Dan
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kamagong

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Re: Buying knives
« Reply #2 on: April 02, 2005, 08:56:29 PM »

As usual, Trembula hit the nail on the head. :)  I own several cold steel's, several spyderco's and I have also lost some over they years.  It all depends on how much you are willing to spend.  I would recomend not going really expensive at first because you are still finding out the size, weight, style, etc. that you like and works for you.  If you work in an office setting for example, you may want a folder that looks nice, is light, and maybe is easily consealable since your boss or coworkers may freak if they see "the Widowmaker 2000" sticking out of your suit.  If you work in a more laid back setting, it is different. 

The make and lines of some edged weapons make them look like a "killing" knife.  It is not always a good idea to carry one that looks really intimidating, especially if you get pulled over in a routine traffic stop.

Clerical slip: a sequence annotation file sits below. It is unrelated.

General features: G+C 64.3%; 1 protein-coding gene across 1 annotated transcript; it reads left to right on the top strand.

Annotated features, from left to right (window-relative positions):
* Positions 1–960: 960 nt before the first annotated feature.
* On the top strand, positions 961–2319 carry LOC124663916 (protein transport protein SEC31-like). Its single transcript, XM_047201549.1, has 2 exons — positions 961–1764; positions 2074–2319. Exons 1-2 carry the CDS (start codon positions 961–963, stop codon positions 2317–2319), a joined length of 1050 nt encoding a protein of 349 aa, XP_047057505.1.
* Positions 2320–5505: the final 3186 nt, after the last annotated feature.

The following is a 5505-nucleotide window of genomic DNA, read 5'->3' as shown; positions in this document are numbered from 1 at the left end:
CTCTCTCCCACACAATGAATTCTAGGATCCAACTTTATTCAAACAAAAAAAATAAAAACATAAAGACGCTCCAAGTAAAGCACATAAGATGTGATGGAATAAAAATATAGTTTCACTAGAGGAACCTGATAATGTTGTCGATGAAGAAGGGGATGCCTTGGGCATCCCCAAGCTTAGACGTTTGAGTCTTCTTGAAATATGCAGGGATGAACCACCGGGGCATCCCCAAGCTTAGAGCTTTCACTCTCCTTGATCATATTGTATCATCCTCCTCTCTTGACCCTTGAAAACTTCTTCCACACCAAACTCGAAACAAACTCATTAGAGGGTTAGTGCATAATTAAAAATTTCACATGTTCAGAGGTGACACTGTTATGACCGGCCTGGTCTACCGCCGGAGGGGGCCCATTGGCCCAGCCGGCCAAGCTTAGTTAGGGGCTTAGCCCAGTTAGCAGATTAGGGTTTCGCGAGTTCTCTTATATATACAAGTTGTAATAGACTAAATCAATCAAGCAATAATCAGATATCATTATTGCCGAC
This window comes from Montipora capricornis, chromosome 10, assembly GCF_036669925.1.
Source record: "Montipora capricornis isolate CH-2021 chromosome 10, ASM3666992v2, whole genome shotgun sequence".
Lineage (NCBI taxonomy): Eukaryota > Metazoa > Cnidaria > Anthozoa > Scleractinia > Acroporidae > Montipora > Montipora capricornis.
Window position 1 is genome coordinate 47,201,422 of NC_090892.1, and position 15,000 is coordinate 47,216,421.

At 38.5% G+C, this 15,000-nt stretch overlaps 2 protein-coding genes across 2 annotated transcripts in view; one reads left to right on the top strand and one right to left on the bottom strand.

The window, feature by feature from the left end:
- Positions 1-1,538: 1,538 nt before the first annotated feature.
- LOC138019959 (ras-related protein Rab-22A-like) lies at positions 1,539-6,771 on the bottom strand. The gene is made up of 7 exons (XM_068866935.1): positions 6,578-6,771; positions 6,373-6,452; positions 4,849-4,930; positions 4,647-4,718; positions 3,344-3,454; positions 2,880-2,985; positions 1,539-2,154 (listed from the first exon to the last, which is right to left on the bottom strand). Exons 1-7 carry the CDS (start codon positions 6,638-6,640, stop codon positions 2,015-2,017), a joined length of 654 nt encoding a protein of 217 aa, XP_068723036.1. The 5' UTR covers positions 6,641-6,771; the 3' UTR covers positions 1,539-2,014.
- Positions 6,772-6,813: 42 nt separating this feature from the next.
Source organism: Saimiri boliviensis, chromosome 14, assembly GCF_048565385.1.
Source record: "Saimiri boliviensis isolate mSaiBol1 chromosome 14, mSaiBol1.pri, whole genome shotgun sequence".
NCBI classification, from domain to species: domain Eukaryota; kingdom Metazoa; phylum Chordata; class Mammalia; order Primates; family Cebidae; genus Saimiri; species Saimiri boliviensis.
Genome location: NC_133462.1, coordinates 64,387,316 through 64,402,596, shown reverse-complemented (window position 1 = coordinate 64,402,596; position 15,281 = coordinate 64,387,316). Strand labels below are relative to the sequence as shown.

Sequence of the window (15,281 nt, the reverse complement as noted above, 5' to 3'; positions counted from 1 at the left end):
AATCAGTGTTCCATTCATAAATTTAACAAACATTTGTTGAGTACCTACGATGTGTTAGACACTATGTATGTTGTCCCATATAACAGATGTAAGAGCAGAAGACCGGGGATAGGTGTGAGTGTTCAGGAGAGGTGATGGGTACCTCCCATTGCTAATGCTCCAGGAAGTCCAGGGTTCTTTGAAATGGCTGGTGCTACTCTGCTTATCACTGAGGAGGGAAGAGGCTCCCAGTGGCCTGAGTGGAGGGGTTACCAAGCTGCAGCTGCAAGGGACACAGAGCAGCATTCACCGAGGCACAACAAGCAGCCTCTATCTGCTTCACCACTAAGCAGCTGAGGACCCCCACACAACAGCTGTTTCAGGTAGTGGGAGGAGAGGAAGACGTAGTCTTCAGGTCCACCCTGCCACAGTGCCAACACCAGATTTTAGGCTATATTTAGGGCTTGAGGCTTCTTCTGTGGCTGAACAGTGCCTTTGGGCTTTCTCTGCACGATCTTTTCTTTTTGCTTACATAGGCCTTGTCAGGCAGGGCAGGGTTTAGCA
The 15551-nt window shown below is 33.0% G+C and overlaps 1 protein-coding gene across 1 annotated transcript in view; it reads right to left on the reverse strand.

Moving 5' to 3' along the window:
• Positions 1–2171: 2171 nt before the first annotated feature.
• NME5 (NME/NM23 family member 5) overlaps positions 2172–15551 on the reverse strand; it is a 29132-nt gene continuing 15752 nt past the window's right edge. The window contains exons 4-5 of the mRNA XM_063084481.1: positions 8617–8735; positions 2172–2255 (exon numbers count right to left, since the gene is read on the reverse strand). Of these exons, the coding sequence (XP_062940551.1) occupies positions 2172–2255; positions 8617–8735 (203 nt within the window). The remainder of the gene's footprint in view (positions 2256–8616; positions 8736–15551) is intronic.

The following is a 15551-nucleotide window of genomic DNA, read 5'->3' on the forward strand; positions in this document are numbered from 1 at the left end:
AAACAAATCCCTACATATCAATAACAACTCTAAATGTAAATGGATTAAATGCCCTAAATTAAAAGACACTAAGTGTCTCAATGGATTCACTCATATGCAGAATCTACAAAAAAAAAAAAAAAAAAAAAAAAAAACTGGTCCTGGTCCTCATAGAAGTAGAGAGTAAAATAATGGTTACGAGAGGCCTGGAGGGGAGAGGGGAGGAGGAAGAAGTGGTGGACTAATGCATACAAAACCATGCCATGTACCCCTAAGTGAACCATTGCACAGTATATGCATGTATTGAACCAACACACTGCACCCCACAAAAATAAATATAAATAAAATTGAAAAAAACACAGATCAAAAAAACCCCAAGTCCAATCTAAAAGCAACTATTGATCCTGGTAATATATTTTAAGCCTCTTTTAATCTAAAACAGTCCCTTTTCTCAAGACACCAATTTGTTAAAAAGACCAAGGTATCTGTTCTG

Check with Columbia River Knife and Tool at www.crkt.com , they have some good quality knives (like the M16 line) that are very affordable.   I stopped looking at the really expensive knives a long time ago.  For one thing, I can't afford them, and for another it is not necessary to spend a lot of money when you can get something that will do the job you want it to for cheaper.  I would love to have a Shiva Ki Spirit Blade, but at about $3000, I will wait till I win the lottery.

As for worrying about mussing up your knife, you can carry a smaller pen knife or pocket knife as well, to use for small cutting tasks.  This keeps the edge on your defensive folder sharp.  I always recomend to my students also that whatever knife they buy and carry, they should use it in solo command and mastery.  You can do this if you choose to, be careful.  This makes you familiar with your knife.

And, check with your local laws in regard to what you can and can't carry.  No sense in getting it if you can't take it out of your house.  Just my $0.02. 
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A life lived without a few scars is a wasted life.

Trembula

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Re: Buying knives